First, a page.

News_and_insights_Positive masculinity

Positive masculinity

IT’S so predictable. Every other week we turn on the television and there he is, another tearful, high profile sportsman, politician or businessman apologising for his appalling behaviour. Sometimes it’s a an on-field punch up, other times a drunken grope of a female colleague, worse still an episode of domestic violence.

Tragically, according to statistics, it’s also the police we see fronting the media week in week out as they grapple with the shocking murder of another woman at the hands of her intimate male partner.

What is going on? Is it toxic masculinity? Are men confused about what it means to be a man or even a human? Are the depictions of masculinity we see on our screens, on social media and on the sporting field too narrow and proscribed?

Some masculine stereotypes, including strength bordering on aggression, not showing emotion or asking for help, clearly aren’t helpful. Studies have linked these stereotypical versions of masculinity to physical and mental health problems and violent tendencies. In Australia, one woman a week is killed by her male partner. Men also have a higher rate of suicide, around 75% of people who take their own lives are male.

It’s obvious things need to change. One way to help our boys to grow into respectful, healthy and confident men is to teach them about positive masculinity.

Expressing masculinity

Over the years, there has been much debate about toxic masculinity. Psychologists now realise that much of this debate has focused on identifying the problems of masculinity and has overlooked the strengths and positive elements.

According to Jane Enter, psychologist and co-clinical director of Raindrum Private Rehabilitation Centre, this has meant many boys and men are confused about what it means to be male.

“I see a lot of young men in my practice. And a lot of them are saying we don't know what to do anymore. We feel like even opening our mouths or having an opinion, or grunting and playing sport is seen as a bad thing,”

According to Raindrum co-clinical director, Dr Tonya Coren, learning about positive masculinity can help our boys express their maleness in a healthy way..

“It's all about positive parenting and focusing on the strengths of our kids,”

Emphasising their strengths can be important when a boy doesn’t conform to a male stereotype, like sportiness.

“Making that football team does not define who you are as a person. There are so many other positive traits that you have,”

"It’s important that boys know that if they’re not physically active, it doesn’t make them less of a man."

Encourage positive physicality

For many boys, physicality can represent a big part of being male and we should encourage that if it’s what the child enjoys. However, according to Dr Coren, we need to disconnect activity from physical appearance.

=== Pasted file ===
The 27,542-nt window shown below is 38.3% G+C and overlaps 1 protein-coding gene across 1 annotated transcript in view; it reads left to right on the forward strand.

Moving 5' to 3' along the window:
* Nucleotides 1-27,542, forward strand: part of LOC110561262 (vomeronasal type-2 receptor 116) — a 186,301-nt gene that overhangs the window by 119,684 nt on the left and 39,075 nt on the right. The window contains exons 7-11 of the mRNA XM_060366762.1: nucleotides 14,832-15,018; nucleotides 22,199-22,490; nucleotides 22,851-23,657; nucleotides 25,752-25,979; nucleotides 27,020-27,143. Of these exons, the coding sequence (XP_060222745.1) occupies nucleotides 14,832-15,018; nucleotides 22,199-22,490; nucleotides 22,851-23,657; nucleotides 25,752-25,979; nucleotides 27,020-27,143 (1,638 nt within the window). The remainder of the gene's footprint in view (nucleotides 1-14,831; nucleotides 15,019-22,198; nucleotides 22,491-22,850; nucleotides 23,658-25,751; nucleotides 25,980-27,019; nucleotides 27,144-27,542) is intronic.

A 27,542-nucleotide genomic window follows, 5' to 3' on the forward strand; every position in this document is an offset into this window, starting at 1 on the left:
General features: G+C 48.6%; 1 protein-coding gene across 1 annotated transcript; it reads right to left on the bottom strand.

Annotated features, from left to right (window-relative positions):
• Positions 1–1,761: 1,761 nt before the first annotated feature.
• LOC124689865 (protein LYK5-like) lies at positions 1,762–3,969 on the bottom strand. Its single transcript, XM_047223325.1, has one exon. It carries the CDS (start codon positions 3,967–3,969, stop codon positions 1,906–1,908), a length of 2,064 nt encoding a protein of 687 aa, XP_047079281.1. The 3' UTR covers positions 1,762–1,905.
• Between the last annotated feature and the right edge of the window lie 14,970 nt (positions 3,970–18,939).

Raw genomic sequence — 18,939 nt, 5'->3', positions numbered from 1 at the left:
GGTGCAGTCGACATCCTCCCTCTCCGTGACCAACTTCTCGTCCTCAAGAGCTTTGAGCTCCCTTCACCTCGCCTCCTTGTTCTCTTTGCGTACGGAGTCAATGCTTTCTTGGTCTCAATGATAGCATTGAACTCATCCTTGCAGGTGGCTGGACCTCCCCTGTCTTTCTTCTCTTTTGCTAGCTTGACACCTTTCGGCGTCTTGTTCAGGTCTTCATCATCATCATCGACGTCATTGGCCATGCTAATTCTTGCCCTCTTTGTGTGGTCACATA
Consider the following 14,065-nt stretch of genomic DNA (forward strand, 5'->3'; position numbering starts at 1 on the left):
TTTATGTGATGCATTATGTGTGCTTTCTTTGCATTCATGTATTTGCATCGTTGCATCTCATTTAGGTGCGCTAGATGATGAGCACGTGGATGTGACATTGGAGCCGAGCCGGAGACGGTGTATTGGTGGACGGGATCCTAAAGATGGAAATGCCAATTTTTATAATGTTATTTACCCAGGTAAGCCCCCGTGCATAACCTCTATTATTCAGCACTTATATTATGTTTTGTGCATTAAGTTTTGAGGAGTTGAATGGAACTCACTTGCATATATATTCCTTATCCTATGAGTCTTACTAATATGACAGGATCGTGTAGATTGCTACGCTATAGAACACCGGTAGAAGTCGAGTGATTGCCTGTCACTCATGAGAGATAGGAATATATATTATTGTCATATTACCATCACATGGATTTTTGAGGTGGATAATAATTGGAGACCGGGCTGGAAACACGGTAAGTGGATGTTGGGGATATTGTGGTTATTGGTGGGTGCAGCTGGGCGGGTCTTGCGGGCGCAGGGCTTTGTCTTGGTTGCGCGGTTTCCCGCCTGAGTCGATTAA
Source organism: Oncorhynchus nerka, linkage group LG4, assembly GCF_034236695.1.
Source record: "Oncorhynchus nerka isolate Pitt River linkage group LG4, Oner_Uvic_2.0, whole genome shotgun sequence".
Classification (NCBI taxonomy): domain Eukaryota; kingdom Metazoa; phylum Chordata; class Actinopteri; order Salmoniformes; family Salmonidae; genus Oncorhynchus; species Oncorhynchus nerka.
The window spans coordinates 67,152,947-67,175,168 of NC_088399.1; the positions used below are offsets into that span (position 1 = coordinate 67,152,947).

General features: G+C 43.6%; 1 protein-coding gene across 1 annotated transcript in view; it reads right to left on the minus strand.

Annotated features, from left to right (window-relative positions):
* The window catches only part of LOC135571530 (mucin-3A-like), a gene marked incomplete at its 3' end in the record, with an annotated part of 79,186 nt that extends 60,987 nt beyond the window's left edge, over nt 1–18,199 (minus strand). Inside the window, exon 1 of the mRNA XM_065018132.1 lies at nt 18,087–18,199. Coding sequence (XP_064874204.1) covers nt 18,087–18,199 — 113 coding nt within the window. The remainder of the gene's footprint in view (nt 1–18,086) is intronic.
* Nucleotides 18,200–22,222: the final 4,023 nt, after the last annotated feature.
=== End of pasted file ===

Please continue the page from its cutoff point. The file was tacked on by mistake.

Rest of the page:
“It's not the real world to have bulging biceps and to be just dedicated to the gym and what you eat and drink. For many of us, we can't achieve that,”

Instead, we need to encourage physicality for the way it makes us feel and the impact it makes on both our lives and the lives of others. Similarly, we should also look at this impact when we consider sporting role models.

“Who are the sporting heroes who give back to their community? You can be a physical guy and you can be a strong individual, but it's what you do with it that’s the key,”

Vulnerability isn’t weakness

Children reflect what they see at home. According to psychologist Tracey Gamble, parents need to be mindful about the language they use.

“Language really impacts our beliefs and cultural expectations. (We can’t) say things like ‘he just needs to man up’ or ‘only girls cry’”

Our children need to see us talk the talk.

“We need to show being respectful of others, expressing your emotions and speaking up when you hear disrespectful comments,”

Dr Coren said we also may need to look at the way we behave and even learn how to model vulnerability.

“It can be confronting, but it's important to ask for help. And then trying to become that role model for our kids,”

Positive masculine role models

It’s not just parents that children look up to. From teachers, relatives, coaches and friends, it’s important that we surround our children with positive masculine role models. And if there’s someone in their life who isn’t positive, Dr Coren said this can be a teaching moment.

“Talk to the kids and say, ‘we love Grandpa, or uncle or whoever it is. But that's not how we're going to treat each other,’”

It can be important for children to realise that some people may try to cut them down. How they respond to it and let it go of that is an important lesson in resilience.


Everyone wants their kids to be confident, and focusing on their strengths is a key way to do this. However, according to Enter, we need to make sure we promote this confidence positively.

“How does one use power and strength in a way that is admirable and positive? Rather than damaging and demeaning? How do we uplift other people at school rather than put them down?”

Dr Coren says this kind of positive confidence is key.

“If you have confidence that's based on respect, kindness, and compassion, then our boys are going to thrive,”